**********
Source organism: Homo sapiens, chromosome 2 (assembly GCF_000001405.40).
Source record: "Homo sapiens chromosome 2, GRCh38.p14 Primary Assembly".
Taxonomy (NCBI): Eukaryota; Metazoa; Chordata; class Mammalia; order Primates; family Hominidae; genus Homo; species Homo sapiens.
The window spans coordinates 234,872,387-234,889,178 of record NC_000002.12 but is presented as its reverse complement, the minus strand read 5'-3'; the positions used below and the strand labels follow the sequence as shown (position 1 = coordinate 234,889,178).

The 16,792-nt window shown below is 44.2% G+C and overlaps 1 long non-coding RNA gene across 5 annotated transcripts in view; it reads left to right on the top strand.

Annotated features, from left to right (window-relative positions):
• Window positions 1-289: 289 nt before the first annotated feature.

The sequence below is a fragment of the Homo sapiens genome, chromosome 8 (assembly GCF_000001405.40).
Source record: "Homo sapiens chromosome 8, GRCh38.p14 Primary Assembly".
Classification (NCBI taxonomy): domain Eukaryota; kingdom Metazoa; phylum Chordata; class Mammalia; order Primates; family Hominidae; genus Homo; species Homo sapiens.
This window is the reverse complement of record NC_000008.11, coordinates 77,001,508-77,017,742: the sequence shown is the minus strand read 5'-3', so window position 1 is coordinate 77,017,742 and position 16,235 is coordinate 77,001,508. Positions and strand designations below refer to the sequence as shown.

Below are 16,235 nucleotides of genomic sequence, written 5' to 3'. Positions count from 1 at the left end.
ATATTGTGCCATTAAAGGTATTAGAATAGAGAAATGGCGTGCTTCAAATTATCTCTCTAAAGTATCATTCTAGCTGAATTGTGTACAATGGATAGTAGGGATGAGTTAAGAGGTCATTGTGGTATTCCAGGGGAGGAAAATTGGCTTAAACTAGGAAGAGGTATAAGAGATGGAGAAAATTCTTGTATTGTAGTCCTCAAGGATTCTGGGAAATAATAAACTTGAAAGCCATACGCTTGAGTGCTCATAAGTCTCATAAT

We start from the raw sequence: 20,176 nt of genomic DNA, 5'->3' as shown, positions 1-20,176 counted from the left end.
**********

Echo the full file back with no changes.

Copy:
Source organism: Homo sapiens, chromosome 2 (assembly GCF_000001405.40).
Source record: "Homo sapiens chromosome 2, GRCh38.p14 Primary Assembly".
Taxonomy (NCBI): Eukaryota; Metazoa; Chordata; class Mammalia; order Primates; family Hominidae; genus Homo; species Homo sapiens.
The window spans coordinates 234,872,387-234,889,178 of record NC_000002.12 but is presented as its reverse complement, the minus strand read 5'-3'; the positions used below and the strand labels follow the sequence as shown (position 1 = coordinate 234,889,178).

The 16,792-nt window shown below is 44.2% G+C and overlaps 1 long non-coding RNA gene across 5 annotated transcripts in view; it reads left to right on the top strand.

Annotated features, from left to right (window-relative positions):
• Window positions 1-289: 289 nt before the first annotated feature.

The sequence below is a fragment of the Homo sapiens genome, chromosome 8 (assembly GCF_000001405.40).
Source record: "Homo sapiens chromosome 8, GRCh38.p14 Primary Assembly".
Classification (NCBI taxonomy): domain Eukaryota; kingdom Metazoa; phylum Chordata; class Mammalia; order Primates; family Hominidae; genus Homo; species Homo sapiens.
This window is the reverse complement of record NC_000008.11, coordinates 77,001,508-77,017,742: the sequence shown is the minus strand read 5'-3', so window position 1 is coordinate 77,017,742 and position 16,235 is coordinate 77,001,508. Positions and strand designations below refer to the sequence as shown.

Below are 16,235 nucleotides of genomic sequence, written 5' to 3'. Positions count from 1 at the left end.
ATATTGTGCCATTAAAGGTATTAGAATAGAGAAATGGCGTGCTTCAAATTATCTCTCTAAAGTATCATTCTAGCTGAATTGTGTACAATGGATAGTAGGGATGAGTTAAGAGGTCATTGTGGTATTCCAGGGGAGGAAAATTGGCTTAAACTAGGAAGAGGTATAAGAGATGGAGAAAATTCTTGTATTGTAGTCCTCAAGGATTCTGGGAAATAATAAACTTGAAAGCCATACGCTTGAGTGCTCATAAGTCTCATAAT

We start from the raw sequence: 20,176 nt of genomic DNA, 5'->3' as shown, positions 1-20,176 counted from the left end.